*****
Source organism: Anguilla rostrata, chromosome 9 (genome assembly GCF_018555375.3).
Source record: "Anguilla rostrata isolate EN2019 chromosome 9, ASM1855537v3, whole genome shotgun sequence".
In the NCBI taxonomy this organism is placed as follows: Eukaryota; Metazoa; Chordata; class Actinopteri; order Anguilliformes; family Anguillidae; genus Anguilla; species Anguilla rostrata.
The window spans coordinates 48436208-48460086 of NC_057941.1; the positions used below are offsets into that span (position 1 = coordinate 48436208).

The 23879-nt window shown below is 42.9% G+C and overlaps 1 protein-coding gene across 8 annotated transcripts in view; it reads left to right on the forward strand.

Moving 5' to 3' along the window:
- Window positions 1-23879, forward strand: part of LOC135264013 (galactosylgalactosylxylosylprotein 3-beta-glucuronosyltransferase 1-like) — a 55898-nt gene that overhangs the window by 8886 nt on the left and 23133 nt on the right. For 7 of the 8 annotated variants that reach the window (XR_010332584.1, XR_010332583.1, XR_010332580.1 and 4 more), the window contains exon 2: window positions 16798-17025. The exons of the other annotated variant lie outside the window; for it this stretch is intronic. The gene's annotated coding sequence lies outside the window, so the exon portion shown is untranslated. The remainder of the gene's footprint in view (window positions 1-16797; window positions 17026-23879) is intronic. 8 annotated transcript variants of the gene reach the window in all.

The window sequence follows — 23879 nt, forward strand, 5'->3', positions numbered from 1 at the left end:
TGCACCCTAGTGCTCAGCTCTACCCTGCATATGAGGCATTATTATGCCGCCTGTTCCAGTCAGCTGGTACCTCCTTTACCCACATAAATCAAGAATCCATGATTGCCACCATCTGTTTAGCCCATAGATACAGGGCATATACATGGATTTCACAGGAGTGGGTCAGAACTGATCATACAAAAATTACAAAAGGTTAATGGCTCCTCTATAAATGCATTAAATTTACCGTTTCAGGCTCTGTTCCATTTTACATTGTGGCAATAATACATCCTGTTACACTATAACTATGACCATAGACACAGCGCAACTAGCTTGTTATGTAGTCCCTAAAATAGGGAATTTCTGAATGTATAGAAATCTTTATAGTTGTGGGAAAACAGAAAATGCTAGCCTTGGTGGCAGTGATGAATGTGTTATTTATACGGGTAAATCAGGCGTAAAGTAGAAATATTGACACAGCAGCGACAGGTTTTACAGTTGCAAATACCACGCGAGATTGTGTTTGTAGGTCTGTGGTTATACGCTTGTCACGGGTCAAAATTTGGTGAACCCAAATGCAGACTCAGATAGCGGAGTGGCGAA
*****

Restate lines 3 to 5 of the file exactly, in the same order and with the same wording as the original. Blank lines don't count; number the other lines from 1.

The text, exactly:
In the NCBI taxonomy this organism is placed as follows: Eukaryota; Metazoa; Chordata; class Actinopteri; order Anguilliformes; family Anguillidae; genus Anguilla; species Anguilla rostrata.
The window spans coordinates 48436208-48460086 of NC_057941.1; the positions used below are offsets into that span (position 1 = coordinate 48436208).

The 23879-nt window shown below is 42.9% G+C and overlaps 1 protein-coding gene across 8 annotated transcripts in view; it reads left to right on the forward strand.